Several years ago I watched the movie The Five People You Meet in Heaven. If you haven’t seen it, consider this your spoiler alert. It’s based on Mitch Albom’s 2003 novel that follows the afterlife adventures of Eddie, who was killed in an attempt to save a girl at an amusement park.
In heaven, a confused Eddie meets five people who played roles at turning points in his life or in whose lives he played a role and didn’t know it. Eddie meets someone known simply as the “Blue Man” who, it turns out, died of a heart attack caused when Eddie, as a boy, wildly threw a ball into the middle of the road on which the man was driving, and it literally startled him to death. Eddie then meets his World War II Army captain who sacrificed himself for the platoon; then a young woman that helps Eddie forgive his father; then Eddie’s childless wife, Marguerite; and finally a girl that Eddie attempted to save during the war in the Philippines.
Because Eddie’s experience is more about reconciliation with events and people in his earthly life, the state that the movie portrays is more like purgatory than the beatific vision. Obviously, the movie does not pretend to be an accurate portrayal of heaven, but it falls short morally as well. There’s little talk of biblical principles, and God is mentioned only briefly.
Eddie seems to be something of a relativist, and the movie promotes the idea that things in life are random, and we need to accept that. The point of the movie is summed up in the response of one of the characters to Eddie: “You have peace . . . when you make it with yourself.”
Though the movie falls woefully short, it serves as a jumping-off point to explore the real people we will meet in heaven.
Be prepared to meet the first pope. He’s often said to be the heavenly gatekeeper, which is an informal reference to Jesus giving him the keys: “I will give you the keys of the kingdom of heaven, and whatever you bind on earth shall be bound in heaven, and whatever you loose on earth shall be loosed in heaven” (Matt. 16:19). It’s a longstanding tradition of the Church that martyrs such as Peter go immediately to heaven. While it doesn’t explicitly state this, the Catechism of the Catholic Church does allude to martyrdom as the premier act of faith:
Martyrdom is the supreme witness given to the truth of the faith: it means bearing witness even unto death. The martyr bears witness to Christ who died and rose, to whom he is united by charity. He bears witness to the truth of the faith and of Christian doctrine. He endures death through an act of fortitude (CCC 2473).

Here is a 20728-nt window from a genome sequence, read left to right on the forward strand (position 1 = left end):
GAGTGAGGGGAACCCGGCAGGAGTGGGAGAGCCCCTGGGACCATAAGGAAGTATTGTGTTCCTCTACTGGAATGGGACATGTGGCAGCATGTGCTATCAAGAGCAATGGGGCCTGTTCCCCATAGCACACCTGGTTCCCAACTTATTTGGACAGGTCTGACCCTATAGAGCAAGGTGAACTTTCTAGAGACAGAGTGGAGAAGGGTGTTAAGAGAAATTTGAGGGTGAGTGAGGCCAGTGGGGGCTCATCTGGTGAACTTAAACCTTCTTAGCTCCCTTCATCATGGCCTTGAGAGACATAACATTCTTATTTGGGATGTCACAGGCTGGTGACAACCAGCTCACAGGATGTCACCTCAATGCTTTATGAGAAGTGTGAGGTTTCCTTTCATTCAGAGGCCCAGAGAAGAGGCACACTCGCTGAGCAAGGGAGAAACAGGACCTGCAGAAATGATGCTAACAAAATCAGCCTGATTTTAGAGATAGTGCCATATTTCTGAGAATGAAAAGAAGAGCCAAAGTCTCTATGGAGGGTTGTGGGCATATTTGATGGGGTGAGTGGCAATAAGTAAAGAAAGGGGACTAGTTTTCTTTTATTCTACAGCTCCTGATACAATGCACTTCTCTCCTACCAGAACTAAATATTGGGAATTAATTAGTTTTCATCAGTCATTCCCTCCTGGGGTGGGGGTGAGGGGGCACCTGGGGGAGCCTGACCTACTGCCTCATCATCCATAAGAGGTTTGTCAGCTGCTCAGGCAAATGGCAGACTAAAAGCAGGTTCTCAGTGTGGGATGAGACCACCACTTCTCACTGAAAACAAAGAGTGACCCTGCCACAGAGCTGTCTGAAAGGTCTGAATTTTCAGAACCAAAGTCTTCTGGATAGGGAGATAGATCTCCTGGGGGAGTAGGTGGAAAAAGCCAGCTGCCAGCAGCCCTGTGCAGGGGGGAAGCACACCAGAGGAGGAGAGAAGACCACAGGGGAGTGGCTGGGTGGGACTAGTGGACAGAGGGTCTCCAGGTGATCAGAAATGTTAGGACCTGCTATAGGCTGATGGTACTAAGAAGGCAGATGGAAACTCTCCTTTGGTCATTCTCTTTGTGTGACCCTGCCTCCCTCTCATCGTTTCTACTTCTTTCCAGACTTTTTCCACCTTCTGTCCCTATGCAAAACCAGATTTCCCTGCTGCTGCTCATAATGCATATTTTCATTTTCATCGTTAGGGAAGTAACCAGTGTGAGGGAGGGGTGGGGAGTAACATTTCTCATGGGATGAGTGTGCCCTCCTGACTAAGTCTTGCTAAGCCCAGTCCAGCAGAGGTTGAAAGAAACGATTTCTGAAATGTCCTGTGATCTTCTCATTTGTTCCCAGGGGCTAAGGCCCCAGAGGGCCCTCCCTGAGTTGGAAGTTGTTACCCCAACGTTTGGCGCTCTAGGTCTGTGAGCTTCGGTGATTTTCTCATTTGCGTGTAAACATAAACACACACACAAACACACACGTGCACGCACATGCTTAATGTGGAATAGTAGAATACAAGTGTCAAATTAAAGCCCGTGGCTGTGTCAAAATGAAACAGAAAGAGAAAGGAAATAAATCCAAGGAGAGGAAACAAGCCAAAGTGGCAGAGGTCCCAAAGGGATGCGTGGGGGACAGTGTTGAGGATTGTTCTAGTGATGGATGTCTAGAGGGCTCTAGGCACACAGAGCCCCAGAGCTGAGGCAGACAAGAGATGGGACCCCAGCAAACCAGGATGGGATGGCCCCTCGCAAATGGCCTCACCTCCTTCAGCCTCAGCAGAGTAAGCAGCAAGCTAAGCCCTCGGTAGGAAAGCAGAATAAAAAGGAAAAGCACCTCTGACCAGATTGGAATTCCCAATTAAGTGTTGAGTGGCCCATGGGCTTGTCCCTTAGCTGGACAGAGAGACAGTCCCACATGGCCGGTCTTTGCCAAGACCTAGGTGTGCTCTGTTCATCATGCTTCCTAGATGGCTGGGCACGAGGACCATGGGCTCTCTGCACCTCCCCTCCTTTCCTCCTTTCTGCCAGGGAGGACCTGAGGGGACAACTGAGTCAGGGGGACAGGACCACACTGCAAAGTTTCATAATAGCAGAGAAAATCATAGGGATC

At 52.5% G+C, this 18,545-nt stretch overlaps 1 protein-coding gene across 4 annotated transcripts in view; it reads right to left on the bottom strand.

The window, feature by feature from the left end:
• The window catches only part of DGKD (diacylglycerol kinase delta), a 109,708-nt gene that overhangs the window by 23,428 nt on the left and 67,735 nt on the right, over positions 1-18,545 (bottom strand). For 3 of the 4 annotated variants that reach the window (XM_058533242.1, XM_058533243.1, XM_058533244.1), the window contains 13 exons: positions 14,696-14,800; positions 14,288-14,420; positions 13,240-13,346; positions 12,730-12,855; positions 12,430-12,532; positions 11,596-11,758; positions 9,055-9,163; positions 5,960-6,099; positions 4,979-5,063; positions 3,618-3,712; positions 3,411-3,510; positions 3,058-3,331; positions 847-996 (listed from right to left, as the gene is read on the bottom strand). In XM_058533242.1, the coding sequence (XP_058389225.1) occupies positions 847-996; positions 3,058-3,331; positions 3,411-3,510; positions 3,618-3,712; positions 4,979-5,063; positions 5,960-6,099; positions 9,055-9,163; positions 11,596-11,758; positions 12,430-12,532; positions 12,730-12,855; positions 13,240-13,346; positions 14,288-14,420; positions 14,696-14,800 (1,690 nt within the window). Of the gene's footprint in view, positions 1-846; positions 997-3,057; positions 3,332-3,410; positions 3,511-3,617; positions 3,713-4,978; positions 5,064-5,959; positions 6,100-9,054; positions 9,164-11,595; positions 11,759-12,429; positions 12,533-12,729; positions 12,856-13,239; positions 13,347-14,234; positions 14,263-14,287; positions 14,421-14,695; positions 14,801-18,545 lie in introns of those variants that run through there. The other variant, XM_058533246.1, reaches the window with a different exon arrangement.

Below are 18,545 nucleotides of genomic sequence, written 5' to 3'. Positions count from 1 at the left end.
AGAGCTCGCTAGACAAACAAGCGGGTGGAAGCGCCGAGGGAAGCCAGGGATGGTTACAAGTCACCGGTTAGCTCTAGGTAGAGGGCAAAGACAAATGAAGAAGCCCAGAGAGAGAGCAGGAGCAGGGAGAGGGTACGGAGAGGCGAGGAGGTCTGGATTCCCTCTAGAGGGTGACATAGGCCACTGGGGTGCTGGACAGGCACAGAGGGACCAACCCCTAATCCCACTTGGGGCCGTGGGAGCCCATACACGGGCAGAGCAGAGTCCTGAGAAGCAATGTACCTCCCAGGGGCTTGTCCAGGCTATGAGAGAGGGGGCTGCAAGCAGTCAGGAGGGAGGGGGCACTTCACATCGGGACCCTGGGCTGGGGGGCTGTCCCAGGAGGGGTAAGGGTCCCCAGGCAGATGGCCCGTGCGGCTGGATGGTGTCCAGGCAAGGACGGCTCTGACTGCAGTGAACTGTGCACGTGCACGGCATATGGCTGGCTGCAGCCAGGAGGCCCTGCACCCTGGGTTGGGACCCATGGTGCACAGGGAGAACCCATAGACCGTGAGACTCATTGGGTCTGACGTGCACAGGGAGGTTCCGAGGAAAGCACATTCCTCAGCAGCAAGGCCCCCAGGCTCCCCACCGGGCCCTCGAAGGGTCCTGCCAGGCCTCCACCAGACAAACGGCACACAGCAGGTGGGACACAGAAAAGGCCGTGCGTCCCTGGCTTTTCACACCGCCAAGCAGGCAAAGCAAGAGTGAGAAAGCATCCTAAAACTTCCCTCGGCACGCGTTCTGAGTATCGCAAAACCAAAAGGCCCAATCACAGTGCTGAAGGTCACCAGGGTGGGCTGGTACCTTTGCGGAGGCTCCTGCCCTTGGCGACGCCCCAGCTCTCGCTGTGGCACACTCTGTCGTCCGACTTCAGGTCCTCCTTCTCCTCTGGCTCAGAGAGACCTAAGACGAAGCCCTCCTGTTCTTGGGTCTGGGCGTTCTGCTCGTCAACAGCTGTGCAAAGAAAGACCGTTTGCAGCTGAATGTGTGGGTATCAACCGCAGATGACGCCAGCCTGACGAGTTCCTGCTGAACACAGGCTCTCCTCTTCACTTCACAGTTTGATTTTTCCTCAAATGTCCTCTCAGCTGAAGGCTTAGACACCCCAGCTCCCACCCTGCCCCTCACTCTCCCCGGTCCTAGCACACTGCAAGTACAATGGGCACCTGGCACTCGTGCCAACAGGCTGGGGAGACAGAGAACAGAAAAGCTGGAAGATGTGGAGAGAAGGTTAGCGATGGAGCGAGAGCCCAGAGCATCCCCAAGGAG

You’ll meet them as well. We pray in our creed, “I believe in life everlasting. . . . I believe in the communion of saints.” Because heaven is the place of the Church Triumphant, you’ll meet every saint that ever lived. Ever.
Family and loved ones
The Bible is clear that we will meet friends, family. and other loved ones in heaven:
But we would not have you ignorant, brethren, concerning those who are asleep, that you may not grieve as others do who have no hope. For since we believe that Jesus died and rose again, even so, through Jesus, God will bring with him those who have fallen asleep. For this we declare to you by the word of the Lord, that we who are alive, who are left until the coming of the Lord, shall not precede those who have fallen asleep. For the Lord himself will descend from heaven with a cry of command, with the archangel’s call, and with the sound of the trumpet of God. And the dead in Christ will rise first; then we who are alive, who are left, shall be caught up together with them in the clouds to meet the Lord in the air; and so we shall always be with the Lord (1 Thess. 4:13-18).
This won’t be in the same way we meet on Earth, but it will be more intimate, because we will share in the full communion of Christ and the knowledge of the beatific vision. So have no fear for those you love—if they’re in heaven, you’ll meet them again.
Atheists and other nonbelievers
This one is unexpected but indisputable:
Since it rejects or denies the existence of God, atheism is a sin against the virtue of religion. The imputability of this offense can be significantly diminished in virtue of the intentions and the circumstances (CCC 2125).
Of the many salvific doctrines of the Catholic Church, this is one our Protestant brothers and sisters dislike the most. Personally, I love it. It proves that there is no agenda or exclusivity as to whom God chooses to bring into his heavenly kingdom. We don’t hold the deed and property right.
This subject is dense, but if you’d like to read more, please see this excellent article from Tim Staples.
Yup. They’re real, and they have a solemn duty. The Catechism says,
From its beginning until death, human life is surrounded by their watchful care and intercession. . . . Already here on earth the Christian life shares by faith in the blessed company of angels and men united in God (CCC 336).
The young St. Gonzaga wrote that our guardian angels will accompany us immediately to the judgment, and, if we’re sent to purgatory, our guardian angel will visit and console us. Thomas Aquinas confirms:
As guardians are appointed for men who have to pass by an unsafe road, so an angel guardian is assigned to each man as long as he is a wayfarer. When, however, he arrives at the end of life he no longer has a guardian angel; but in the kingdom he will have an angel to reign with him, in hell a demon to punish him (Summa Theologiae, Part 1, Question 113, Article 4).
Bonus: Jesus and Mary
Of course! She was assumed into heaven. It’s a belief of Roman Catholics, Eastern Catholics, Oriental Orthodox, and Anglicans (see Munificentissimus Deus by Pius XII). And Christ ascended to the right hand of the Father (Mark 16:19).
Photo: The Blue Man (Jeff Daniels) speaks with Eddie (Jon Voight) in the movie The Five People You Meet in Heaven.
By Shaun McAfee